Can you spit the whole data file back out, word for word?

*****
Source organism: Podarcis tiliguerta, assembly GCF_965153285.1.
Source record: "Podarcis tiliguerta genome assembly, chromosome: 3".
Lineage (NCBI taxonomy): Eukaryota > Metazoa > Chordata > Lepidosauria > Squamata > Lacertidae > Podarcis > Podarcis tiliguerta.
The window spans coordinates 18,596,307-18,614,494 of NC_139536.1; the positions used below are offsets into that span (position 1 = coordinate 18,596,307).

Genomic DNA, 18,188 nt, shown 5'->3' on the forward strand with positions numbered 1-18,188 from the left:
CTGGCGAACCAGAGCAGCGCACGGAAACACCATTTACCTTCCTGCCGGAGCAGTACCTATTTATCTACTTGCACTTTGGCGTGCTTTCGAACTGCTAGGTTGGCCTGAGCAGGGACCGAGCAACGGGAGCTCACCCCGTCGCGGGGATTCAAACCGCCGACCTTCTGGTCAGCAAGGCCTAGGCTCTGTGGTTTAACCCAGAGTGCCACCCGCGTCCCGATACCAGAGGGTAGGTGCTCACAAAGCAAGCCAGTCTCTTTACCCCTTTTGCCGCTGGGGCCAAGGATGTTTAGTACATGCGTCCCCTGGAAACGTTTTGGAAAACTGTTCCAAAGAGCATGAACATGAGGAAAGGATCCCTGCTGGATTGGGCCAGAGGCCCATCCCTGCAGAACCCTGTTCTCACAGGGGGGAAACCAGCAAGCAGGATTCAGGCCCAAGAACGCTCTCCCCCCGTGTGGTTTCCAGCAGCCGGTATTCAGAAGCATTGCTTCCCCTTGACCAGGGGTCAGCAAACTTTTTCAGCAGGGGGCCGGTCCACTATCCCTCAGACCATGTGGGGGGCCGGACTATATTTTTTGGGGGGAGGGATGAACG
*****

Source organism: Podarcis tiliguerta, assembly GCF_965153285.1.
Source record: "Podarcis tiliguerta genome assembly, chromosome: 3".
Lineage (NCBI taxonomy): Eukaryota > Metazoa > Chordata > Lepidosauria > Squamata > Lacertidae > Podarcis > Podarcis tiliguerta.
The window spans coordinates 18,596,307-18,614,494 of NC_139536.1; the positions used below are offsets into that span (position 1 = coordinate 18,596,307).

Genomic DNA, 18,188 nt, shown 5'->3' on the forward strand with positions numbered 1-18,188 from the left:
CTGGCGAACCAGAGCAGCGCACGGAAACACCATTTACCTTCCTGCCGGAGCAGTACCTATTTATCTACTTGCACTTTGGCGTGCTTTCGAACTGCTAGGTTGGCCTGAGCAGGGACCGAGCAACGGGAGCTCACCCCGTCGCGGGGATTCAAACCGCCGACCTTCTGGTCAGCAAGGCCTAGGCTCTGTGGTTTAACCCAGAGTGCCACCCGCGTCCCGATACCAGAGGGTAGGTGCTCACAAAGCAAGCCAGTCTCTTTACCCCTTTTGCCGCTGGGGCCAAGGATGTTTAGTACATGCGTCCCCTGGAAACGTTTTGGAAAACTGTTCCAAAGAGCATGAACATGAGGAAAGGATCCCTGCTGGATTGGGCCAGAGGCCCATCCCTGCAGAACCCTGTTCTCACAGGGGGGAAACCAGCAAGCAGGATTCAGGCCCAAGAACGCTCTCCCCCCGTGTGGTTTCCAGCAGCCGGTATTCAGAAGCATTGCTTCCCCTTGACCAGGGGTCAGCAAACTTTTTCAGCAGGGGGCCGGTCCACTATCCCTCAGACCATGTGGGGGGCCGGACTATATTTTTTGGGGGGAGGGATGAACG